“I can put my lucky rock in this coat! Wow!” Marguerita laughs as she puts on the coat on and rifles through the pockets.

Every time Marguerita gets a new gift, she says “Wow,” then “Thanks,” and skips off to show the others around her. No matter what the gift, she is always thankful.

Photos by Darcy Payne

Photos by Darcy Payne


Later, with a friendly goodbye, Marguerita and Donny hop into a van with Marguerita’s “sister.” They then ride off to the camp in which they live.

Marguerita’s home is a place called “Margueritaville.” This camp is identical to the camp in the documentary Tent City. There are eight homeless people living in this camp in the woods. They all care for each other and have fun together.

Nights in Margueritaville consist of campfire songs, soda and snacks. And, yes, that includes Jimmy Buffett’s famous song “Margaritaville.” The group of homeless people chimes in with tunes as others play guitar.

They have permission from the city to live in this location, but they have to keep the location clean and private. If other homeless people find this camp, it could be ransacked.

The camp consists of an enclosed room with a bonfire, a handmade shed (which is someone’s home), eight tents (one inside the shed), a storage structure and a shrine of a cross.

As soon as a visitor walks in, a man they like to call “Preacher Man” (legal name Sean) greets the newcomer with an abrupt greeting. He is the ringleader of this homeless community.

“Hi there,” says Sean brusquely. “Welcome to my camp.”

Marguerita shuffles over to a log in the enclosed bonfire room. She starts to sway to the music while smiling. Although she lives in camp Margueritaville, Marguerita doesn’t drink much. She does admit to being a “Dew-a-holic,” however.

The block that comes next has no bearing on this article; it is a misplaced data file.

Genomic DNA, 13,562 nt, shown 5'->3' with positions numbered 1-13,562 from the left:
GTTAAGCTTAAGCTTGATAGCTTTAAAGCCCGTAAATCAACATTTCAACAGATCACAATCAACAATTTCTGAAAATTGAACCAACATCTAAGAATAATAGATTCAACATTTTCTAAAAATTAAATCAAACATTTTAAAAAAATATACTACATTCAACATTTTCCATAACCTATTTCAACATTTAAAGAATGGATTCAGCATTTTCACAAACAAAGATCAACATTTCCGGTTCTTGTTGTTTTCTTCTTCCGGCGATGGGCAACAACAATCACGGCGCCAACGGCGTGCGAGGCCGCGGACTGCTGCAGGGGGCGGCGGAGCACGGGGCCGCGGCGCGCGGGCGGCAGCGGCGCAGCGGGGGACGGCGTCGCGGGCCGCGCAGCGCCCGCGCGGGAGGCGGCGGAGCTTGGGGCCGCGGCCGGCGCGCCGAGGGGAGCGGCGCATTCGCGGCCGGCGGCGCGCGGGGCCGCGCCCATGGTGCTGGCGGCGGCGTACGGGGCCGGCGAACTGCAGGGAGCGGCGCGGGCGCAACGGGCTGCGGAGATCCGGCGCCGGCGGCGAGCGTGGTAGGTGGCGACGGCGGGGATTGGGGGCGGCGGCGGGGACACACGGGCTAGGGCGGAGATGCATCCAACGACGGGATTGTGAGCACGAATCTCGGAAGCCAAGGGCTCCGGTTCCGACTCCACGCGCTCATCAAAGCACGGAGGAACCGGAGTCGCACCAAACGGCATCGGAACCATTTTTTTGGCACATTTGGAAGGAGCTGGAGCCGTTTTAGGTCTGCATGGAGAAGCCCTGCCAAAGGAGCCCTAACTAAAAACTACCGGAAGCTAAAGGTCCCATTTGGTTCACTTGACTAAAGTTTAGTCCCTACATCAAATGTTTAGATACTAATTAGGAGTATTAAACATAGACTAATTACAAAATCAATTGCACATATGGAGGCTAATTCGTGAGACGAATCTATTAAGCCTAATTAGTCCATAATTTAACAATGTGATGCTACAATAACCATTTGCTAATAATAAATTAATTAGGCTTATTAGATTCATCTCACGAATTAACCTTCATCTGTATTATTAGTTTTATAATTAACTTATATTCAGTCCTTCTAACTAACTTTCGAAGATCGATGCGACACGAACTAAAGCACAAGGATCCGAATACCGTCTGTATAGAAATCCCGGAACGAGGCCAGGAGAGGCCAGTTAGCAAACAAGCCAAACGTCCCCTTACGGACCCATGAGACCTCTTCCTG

“I don’t need no drinks or drugs,” she says. “I’m high off life, baby!”


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  • JP

    “They say that 9 out of 10 times an African American or Hispanic citizen gives them money, and only rarely does a Caucasian contribute.”

    And the Author, Darcy, shows her hand. Speculation that adds nothing to the article. You want to talk about black people and tipping? How about out-of-wedlock rates in the Black community?

    In the future, you might keep the racist crap tamped down.

  • Bracken Mayo

    I think that comment was more of the author reporting on what the source of the story told her, and not necessarily her own speculation . . .

  • joyce

    im sorry but im white and my husband is black and we have given to the homeless and even feed this one lady. we were going to get this one homeless man some food and while we were gone(10 minutes) they had done changed and another man was standing in his place. all it is, is that SOME OF THEM ARE RUNNING A SCAM. some u can see that will go off and buy beer and cig and if your homeless why don’t u get food or a place to stay and not a beer or cig. some of these ppl will make you not want to give them anything to help them.

  • Cameron Parrish

    I’m Caucasian and I NEVER give cash because I give money directly to organizations like Journey Home, Greenhouse etc… Can’t speak for the other white devils but that’s how I operate.

  • Sharon Fitzgerald

    Terrific story, Darcy! Great research, quotes, transitions and story structure.
    Mrs. Fitz

  • Joey G

    i think its the fact that these mooches are lazy bums when there are jobs hiring. i bust my butt for 10 bux an hour and barely scraping by and i see these panhandlers smoking cigarettes which cost around 5 dollars a pack. so these moochers need to go applying for jobs. But they dont they wanna play the pity game and get free dollars. I got a hurt back cant hardly sleep at night but i work. they just expect a 50 dollar an hour job or “waaa waaaa gimme money i cant make it” BS i say.